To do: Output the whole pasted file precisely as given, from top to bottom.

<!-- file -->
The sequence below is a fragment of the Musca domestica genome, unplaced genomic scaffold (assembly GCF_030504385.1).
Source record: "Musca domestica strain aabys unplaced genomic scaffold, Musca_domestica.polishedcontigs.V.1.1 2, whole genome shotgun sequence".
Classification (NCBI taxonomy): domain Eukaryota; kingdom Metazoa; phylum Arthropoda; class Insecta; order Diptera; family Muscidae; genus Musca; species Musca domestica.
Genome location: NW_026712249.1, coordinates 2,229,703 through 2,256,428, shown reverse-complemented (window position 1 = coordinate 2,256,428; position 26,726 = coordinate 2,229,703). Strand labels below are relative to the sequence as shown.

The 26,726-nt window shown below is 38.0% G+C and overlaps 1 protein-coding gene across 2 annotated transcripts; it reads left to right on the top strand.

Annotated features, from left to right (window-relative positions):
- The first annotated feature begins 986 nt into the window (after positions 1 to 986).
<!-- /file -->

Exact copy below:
The sequence below is a fragment of the Musca domestica genome, unplaced genomic scaffold (assembly GCF_030504385.1).
Source record: "Musca domestica strain aabys unplaced genomic scaffold, Musca_domestica.polishedcontigs.V.1.1 2, whole genome shotgun sequence".
Classification (NCBI taxonomy): domain Eukaryota; kingdom Metazoa; phylum Arthropoda; class Insecta; order Diptera; family Muscidae; genus Musca; species Musca domestica.
Genome location: NW_026712249.1, coordinates 2,229,703 through 2,256,428, shown reverse-complemented (window position 1 = coordinate 2,256,428; position 26,726 = coordinate 2,229,703). Strand labels below are relative to the sequence as shown.

The 26,726-nt window shown below is 38.0% G+C and overlaps 1 protein-coding gene across 2 annotated transcripts; it reads left to right on the top strand.

Annotated features, from left to right (window-relative positions):
- The first annotated feature begins 986 nt into the window (after positions 1 to 986).